Abstract

Since 2002, β coronaviruses (CoVs) have caused three zoonotic outbreaks, SARS-CoV in 2002, MERS-CoV in 2012, and the recent outbreak of SARS-CoV-2 late in 2019 (also named as COVID-19 or novel coronavirus 2019 or nCoV2019). Spike (S) protein, one of the structural proteins of this virus plays key role in receptor (ACE2) binding and thus virus entry. Thus, this protein has attracted scientists for detailed study and therapeutic targeting. As the nCoV2019 takes its course throughout the world, more and more sequence analyses are being done and genome sequences are being deposited in various databases. From India, two clinical isolates have been sequenced and the full genome has been deposited in GenBank. We have performed sequence analyses of the Spike protein of the Indian isolates and compared with that of the Wuhan, China (where the outbreak was first reported). While all the sequences of Wuhan isolates are identical, we found point mutations in the Indian isolates. Out of the two isolates, one was found to harbor a mutation in its receptor-binding domain (RBD) at position 407. At this site, arginine (a positively charged amino acid) was replaced by isoleucine (a hydrophobic amino acid that is also a C-β branched amino acid). This mutation has been seen to change the secondary structure of the protein at that region and this can potentially alter receptor binding of the virus. Although this finding needs further validation and more sequencing, the information might be useful in rational drug designing and vaccine engineering.

Introduction

A virus gone viral. First case of COVID-19 was reported in December 2019 in Wuhan (China) and since then it has spread worldwide becoming a pandemic, with maximum death cases in Italy, although initially, the maximum mortality was reported from China [1]. According to a World Health Organization (WHO) report, as of 2 April 2020, there were confirmed 823626 COVID-19 cases and 40598 deaths, that included cases which were both locally transmitted or imported [2]. There are published reports which suggest that SARS-CoV-2 shares highest similarity with bat SARS-CoV [3]. Scientists across the globe are trying to elucidate the genome characteristics using phylogenetic, structural, and mutational studies [4]. Spike (S) protein, one of the key proteins of SARS-CoV-2 is involved directly with virus infection as it is involved in receptor recognition, attachment, binding, and entry [5–7]. S protein has two major domains, S1 and S2 [6]. S1 helps in attachment and binding to the host cell receptor, while S2 mediates fusion to the host cell membrane. Thus, both these domains play crucial roles in establishing successful entry of the virion into its host cell. Coronaviruses (CoVs) are known to mutate rapidly especially, the Spike protein. Mutations help the virus to escape host cell immune surveillance thereby acclimatizing with the host environment. Mutations in the Spike protein might also lead to emergence of mutants or variants which have elaborate cellular tropism or altered virulence. Ultimately mutations help the virus to evolve into a better version of itself that fit best in its host environment. Since, Spike protein is one of the major targets for drug and vaccine designing, sequence analyses of the Spike protein can give us a plethora of information which can be instrumental in rational drug and vaccine development. In the present piece of work, we retrieved S protein sequences of the SARS-CoV-2 from different geographical locations to identify notable features of S protein especially in Indian isolates. These analyses include identification of mutational signatures and their correlation with virus infection. Our analyses show unique point mutations in the Spike protein of the Indian subtypes.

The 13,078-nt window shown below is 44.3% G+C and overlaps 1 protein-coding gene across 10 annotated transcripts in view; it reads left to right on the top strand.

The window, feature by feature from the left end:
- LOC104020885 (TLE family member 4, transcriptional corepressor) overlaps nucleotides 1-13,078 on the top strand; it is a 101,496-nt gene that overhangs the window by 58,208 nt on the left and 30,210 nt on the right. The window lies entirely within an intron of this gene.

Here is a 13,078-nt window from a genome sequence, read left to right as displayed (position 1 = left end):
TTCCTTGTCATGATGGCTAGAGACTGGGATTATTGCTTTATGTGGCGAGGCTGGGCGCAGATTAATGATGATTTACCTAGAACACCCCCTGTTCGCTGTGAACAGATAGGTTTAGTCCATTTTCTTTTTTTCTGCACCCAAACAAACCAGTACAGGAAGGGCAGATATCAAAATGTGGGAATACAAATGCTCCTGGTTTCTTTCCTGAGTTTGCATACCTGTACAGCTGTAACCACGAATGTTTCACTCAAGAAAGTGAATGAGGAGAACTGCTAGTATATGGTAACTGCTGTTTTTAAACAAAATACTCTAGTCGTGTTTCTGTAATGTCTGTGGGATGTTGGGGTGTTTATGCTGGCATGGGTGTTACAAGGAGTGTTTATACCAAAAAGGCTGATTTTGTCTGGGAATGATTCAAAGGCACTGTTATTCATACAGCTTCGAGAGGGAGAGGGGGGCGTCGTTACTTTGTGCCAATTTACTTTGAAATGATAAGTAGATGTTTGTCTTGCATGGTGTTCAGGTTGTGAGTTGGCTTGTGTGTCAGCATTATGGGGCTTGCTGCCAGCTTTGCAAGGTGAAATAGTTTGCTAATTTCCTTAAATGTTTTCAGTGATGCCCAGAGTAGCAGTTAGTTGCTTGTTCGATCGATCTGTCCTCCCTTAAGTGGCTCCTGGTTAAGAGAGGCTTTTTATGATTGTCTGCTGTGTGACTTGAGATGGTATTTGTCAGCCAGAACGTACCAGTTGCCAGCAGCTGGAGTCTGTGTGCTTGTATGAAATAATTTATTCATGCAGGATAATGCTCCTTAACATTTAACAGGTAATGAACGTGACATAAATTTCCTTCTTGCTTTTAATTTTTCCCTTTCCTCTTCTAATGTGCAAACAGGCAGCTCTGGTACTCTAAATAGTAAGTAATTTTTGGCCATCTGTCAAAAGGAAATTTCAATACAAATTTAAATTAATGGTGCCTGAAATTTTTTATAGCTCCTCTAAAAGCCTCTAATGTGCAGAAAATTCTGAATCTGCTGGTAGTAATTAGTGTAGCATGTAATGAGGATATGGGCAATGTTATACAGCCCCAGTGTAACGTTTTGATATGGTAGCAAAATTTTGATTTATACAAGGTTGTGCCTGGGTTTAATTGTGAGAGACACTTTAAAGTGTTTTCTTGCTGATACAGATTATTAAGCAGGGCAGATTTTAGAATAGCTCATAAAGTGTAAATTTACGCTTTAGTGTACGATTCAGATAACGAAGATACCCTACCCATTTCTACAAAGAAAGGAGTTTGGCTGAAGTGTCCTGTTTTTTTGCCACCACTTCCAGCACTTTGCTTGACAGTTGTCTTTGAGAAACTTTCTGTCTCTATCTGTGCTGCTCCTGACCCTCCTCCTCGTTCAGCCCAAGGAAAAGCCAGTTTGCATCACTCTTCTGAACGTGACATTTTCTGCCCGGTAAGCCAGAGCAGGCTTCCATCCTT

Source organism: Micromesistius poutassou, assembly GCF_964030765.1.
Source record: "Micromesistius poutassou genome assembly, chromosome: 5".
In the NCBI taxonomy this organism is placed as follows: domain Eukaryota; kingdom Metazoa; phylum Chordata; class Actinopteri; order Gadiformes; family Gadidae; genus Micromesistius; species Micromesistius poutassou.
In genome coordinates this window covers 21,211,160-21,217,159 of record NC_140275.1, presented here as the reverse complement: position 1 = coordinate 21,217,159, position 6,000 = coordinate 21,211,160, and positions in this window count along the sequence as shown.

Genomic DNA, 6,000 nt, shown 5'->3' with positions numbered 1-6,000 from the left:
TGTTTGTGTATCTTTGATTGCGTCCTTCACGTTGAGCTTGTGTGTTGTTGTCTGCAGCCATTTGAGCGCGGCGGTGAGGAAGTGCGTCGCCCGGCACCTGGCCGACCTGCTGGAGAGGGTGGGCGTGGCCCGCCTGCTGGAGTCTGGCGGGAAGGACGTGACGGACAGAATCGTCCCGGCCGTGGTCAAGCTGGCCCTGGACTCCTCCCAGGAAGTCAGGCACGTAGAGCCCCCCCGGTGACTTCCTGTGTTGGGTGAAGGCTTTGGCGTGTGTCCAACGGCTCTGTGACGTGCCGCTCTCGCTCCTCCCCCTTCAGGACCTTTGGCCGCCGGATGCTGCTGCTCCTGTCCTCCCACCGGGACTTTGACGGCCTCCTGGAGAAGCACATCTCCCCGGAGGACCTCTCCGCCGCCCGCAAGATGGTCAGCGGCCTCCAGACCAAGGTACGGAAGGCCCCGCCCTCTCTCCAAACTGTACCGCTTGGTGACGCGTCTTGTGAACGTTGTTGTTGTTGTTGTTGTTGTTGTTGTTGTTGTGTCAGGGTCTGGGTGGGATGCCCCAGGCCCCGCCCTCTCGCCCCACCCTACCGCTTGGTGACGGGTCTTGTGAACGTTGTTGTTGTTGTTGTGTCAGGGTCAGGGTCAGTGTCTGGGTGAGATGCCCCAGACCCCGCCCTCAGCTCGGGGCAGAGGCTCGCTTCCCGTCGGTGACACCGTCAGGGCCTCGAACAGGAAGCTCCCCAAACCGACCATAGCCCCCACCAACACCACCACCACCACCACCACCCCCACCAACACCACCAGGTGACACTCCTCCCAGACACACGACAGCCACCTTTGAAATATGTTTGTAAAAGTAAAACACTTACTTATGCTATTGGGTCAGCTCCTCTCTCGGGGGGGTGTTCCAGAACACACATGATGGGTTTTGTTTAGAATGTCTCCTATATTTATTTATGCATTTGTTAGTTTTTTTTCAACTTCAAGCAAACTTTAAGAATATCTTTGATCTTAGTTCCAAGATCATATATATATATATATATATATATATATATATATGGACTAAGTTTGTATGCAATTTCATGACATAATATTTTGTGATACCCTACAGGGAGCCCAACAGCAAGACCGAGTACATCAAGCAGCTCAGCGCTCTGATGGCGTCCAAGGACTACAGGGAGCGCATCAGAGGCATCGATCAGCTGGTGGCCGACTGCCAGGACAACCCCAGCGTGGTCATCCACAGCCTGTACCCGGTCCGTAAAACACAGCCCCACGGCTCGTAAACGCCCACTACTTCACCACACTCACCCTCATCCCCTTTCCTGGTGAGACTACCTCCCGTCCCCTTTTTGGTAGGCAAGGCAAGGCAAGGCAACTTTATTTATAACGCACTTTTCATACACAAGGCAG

Methods

Sequence source

Since COVID 19 or SARS-CoV-2 started from Wuhan, China, we started our analyses with Spike protein sequences from Wuhan. For our study, we considered all the full-length sequences that were available in GenBank. We first compared 17 available S protein sequences from Wuhan. Since they showed 100% sequence similarities, we considered one of these for our further analyses. Since Italy has also been affected aggressively by COVID-19, we included the sequence in our study. In the present paper we have focussed on the first two deposited COVID-19 isolates from India (MT012098 and MT050493).

Sequence analyses

For our sequence alignments, we have used NCBI BLAST, CLUSTAL W, and CLUSTAL OMEGA. To predict secondary structure, we have used CFSSP (Chou and Fasman secondary structure prediction) server.

MutPred server was used to analyze the mutation. JMol and ConSurf tools were used to predict the structure of the proteins. PyMoL standalone software was used to visualize the structure and understand the pattern of bonding. Further kinetics and structure analyses were performed by the DynaMut Server and Chimera version 11.

Results and discussion

SARS-CoV-2 sequence data are expanding rapidly in the databases as the virus spreads worldwide. Although many sequences from various countries have been deposited, limited full genome sequences are available from most of the countries. This virus has infected people in various countries like China, Italy, Spain, U.S.A., Germany, France, United Kingdom, India and many more and the data are updated almost regularly by the WHO. As of now, compared with many countries, the rate of transmission is comparatively controlled in India. Although this might be influenced by many factors like general immunity, point of entry of this virus in the country, measures taken to contain the spread, diagnosis, data management, etc., we have used the available sequence data of Indian isolates to understand the biology of this virus.